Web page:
Columbiana restoration panel sets sights on Firestone Park
COLUMBIANA – The committee responsible for the beautification of the traffic circle and Main Street is turning its focus to Firestone Park.
Restoration, Renovation and Beautification (RR&B) Committee trustee Vaughn Musser said the group is gathering input from the city’s Park Board and Tourism Bureau on the new project, and from at least one member of council.
Trustees spoke with Park Board Chairman Ron Detwiler, Tourism Bureau President Rob Schwartz and former mayor and current councilman Dick Simpson about their ideas, and that includes bringing the park back to its original design.
“We thought that it would be a worthy project for the entire community,” Musser said.
The project is also timely since the Harvey S. Firestone Park will be turning 80 next year, she added.
According to Musser, the park was originally designed by Alling S. DeForest, a nationally known landscape architect, and those drawings are still on file at City Hall.
Over the years design of the 52-acre park moved away from those plans.
“It seems to me the football field was not even planned originally. There are a number of things that are different from what the original plan was,” she said.
The project would not require an overhaul of the park, but consist of a “spruce up” that would include taking care of the brick gutters that run throughout and updating pavilions, plantings and landscape design, she said.
Detwiler said the old fashioned gutters were constructed in the 1930s.
“The fact they are still there is magnificent, but they need some work done,” he said.
The work was originally to be funded through a park levy sought about five years ago, but it did it not pass by about 16 votes, he recalled.
A levy has not been sought since then.
The focus of the levy was dredging of Mirror Lake and the installation of new stonework around the lake, he said.
The park board has been working on improving the lake the last few years despite the lack of levy funding.
“That’s at the top of our list and it seems to be theirs too, but it’s important that we all work together, especially on funding for those projects,” he said of the committee.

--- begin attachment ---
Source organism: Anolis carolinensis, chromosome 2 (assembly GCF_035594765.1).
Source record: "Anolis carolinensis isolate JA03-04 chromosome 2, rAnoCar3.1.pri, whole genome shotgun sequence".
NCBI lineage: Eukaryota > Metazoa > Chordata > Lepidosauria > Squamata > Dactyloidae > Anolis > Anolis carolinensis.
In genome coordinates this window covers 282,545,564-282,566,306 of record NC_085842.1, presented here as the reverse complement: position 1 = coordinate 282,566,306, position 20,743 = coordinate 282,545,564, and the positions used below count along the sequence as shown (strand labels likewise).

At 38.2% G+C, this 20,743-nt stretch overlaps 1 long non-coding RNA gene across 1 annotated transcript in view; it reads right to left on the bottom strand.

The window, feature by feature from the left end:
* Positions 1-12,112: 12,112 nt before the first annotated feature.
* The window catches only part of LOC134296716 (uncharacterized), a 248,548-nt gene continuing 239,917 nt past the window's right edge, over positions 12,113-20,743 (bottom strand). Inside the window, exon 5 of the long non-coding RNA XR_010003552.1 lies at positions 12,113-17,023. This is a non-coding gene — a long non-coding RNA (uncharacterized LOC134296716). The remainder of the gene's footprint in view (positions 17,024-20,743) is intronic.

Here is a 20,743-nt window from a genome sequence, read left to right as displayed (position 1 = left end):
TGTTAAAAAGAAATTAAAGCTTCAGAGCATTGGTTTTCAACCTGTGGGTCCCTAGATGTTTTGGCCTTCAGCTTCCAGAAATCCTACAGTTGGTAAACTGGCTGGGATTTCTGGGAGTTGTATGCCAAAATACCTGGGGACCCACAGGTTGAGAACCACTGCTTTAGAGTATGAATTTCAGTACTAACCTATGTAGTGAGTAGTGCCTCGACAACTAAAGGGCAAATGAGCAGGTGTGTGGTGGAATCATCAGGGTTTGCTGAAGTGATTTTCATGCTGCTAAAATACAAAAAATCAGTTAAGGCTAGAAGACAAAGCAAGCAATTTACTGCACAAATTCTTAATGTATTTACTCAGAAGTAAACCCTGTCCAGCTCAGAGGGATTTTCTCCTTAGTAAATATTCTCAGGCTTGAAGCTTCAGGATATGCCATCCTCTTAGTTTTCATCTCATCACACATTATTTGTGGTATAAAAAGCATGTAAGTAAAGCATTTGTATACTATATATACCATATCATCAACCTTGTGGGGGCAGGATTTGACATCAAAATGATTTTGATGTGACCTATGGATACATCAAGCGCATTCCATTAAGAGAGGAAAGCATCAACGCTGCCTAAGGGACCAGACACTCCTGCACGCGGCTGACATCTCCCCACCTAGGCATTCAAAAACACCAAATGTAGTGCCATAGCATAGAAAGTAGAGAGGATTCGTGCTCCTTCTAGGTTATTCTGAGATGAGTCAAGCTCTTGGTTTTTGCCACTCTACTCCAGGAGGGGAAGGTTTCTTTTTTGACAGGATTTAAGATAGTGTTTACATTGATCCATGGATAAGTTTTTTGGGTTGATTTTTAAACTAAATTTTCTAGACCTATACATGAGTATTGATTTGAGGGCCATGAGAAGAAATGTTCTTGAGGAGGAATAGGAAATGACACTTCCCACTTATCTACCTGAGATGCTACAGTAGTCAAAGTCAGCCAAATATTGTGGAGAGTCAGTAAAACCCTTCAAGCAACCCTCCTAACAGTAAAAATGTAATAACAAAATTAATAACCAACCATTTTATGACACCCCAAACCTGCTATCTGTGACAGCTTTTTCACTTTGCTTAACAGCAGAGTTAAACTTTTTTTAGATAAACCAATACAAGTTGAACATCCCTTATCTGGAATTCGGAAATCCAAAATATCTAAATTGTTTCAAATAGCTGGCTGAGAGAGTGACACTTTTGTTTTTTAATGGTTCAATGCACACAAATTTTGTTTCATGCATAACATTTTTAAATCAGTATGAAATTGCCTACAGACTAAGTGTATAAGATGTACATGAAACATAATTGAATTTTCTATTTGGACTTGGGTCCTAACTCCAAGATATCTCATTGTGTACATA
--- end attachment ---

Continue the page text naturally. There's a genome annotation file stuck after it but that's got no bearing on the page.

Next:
He added the lake was included in the original design, and initial improvements were funded through a park levy about eight years ago.
The funding went toward stonework on the steep wall by the pavilion, but the area needs to be redone, he said.
The first levy also funded renovations to the football and baseball stadiums and walking trail.
Detwiler said money has already been donated for a new fountain at the lake but it cannot be installed until the lake is dredged, which hasn’t been done for at least 10 years.
Musser said the project will need approval from the city’s park board and council before it can begin, and if approval is given financial support will be needed.
“It will take a concerted effort from members of the community – the business community as well as the general public. It’s not something that can be done with just a simple fund-raiser. We need to get a large number of people and organizations behind us in order to get this started,” she said.
The committee is also exploring another project to develop a “pocket park” on the vacant lot between Vivian’s and Ryan’s News on Main Street. The city owns the lot, which currently holds several large transformer boxes that were installed when the city and Ohio Department of Transportation renovated the street last year.
The committee’s goal is to make that area more attractive for shoppers and visitors. Projects are funded through public and private donations.